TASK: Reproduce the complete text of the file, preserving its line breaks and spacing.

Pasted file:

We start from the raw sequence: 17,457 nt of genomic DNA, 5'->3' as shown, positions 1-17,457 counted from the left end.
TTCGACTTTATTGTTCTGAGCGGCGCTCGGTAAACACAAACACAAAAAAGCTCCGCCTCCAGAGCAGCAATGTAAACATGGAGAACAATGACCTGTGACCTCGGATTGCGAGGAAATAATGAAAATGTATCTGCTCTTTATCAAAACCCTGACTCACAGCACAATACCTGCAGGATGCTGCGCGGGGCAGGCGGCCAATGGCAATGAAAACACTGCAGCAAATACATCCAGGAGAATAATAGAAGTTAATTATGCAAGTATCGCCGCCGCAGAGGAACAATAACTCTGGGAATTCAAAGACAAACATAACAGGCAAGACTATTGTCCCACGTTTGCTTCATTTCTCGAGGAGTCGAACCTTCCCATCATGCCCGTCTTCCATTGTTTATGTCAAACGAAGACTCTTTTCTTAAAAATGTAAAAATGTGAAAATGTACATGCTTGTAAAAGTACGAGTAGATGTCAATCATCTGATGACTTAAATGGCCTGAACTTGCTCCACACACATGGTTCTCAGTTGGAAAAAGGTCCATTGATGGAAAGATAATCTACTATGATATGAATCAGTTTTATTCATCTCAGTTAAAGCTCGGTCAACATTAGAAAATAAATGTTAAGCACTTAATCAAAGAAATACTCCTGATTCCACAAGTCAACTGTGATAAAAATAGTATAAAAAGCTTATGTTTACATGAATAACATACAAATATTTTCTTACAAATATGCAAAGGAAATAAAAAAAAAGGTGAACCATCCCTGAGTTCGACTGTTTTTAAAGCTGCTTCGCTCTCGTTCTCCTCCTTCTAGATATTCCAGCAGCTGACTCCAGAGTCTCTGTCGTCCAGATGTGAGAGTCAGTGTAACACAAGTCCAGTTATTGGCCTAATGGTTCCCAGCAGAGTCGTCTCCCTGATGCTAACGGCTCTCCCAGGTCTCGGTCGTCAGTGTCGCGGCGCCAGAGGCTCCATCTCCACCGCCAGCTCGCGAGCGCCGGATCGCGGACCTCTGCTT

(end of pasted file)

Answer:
We start from the raw sequence: 17,457 nt of genomic DNA, 5'->3' as shown, positions 1-17,457 counted from the left end.
TTCGACTTTATTGTTCTGAGCGGCGCTCGGTAAACACAAACACAAAAAAGCTCCGCCTCCAGAGCAGCAATGTAAACATGGAGAACAATGACCTGTGACCTCGGATTGCGAGGAAATAATGAAAATGTATCTGCTCTTTATCAAAACCCTGACTCACAGCACAATACCTGCAGGATGCTGCGCGGGGCAGGCGGCCAATGGCAATGAAAACACTGCAGCAAATACATCCAGGAGAATAATAGAAGTTAATTATGCAAGTATCGCCGCCGCAGAGGAACAATAACTCTGGGAATTCAAAGACAAACATAACAGGCAAGACTATTGTCCCACGTTTGCTTCATTTCTCGAGGAGTCGAACCTTCCCATCATGCCCGTCTTCCATTGTTTATGTCAAACGAAGACTCTTTTCTTAAAAATGTAAAAATGTGAAAATGTACATGCTTGTAAAAGTACGAGTAGATGTCAATCATCTGATGACTTAAATGGCCTGAACTTGCTCCACACACATGGTTCTCAGTTGGAAAAAGGTCCATTGATGGAAAGATAATCTACTATGATATGAATCAGTTTTATTCATCTCAGTTAAAGCTCGGTCAACATTAGAAAATAAATGTTAAGCACTTAATCAAAGAAATACTCCTGATTCCACAAGTCAACTGTGATAAAAATAGTATAAAAAGCTTATGTTTACATGAATAACATACAAATATTTTCTTACAAATATGCAAAGGAAATAAAAAAAAAGGTGAACCATCCCTGAGTTCGACTGTTTTTAAAGCTGCTTCGCTCTCGTTCTCCTCCTTCTAGATATTCCAGCAGCTGACTCCAGAGTCTCTGTCGTCCAGATGTGAGAGTCAGTGTAACACAAGTCCAGTTATTGGCCTAATGGTTCCCAGCAGAGTCGTCTCCCTGATGCTAACGGCTCTCCCAGGTCTCGGTCGTCAGTGTCGCGGCGCCAGAGGCTCCATCTCCACCGCCAGCTCGCGAGCGCCGGATCGCGGACCTCTGCTT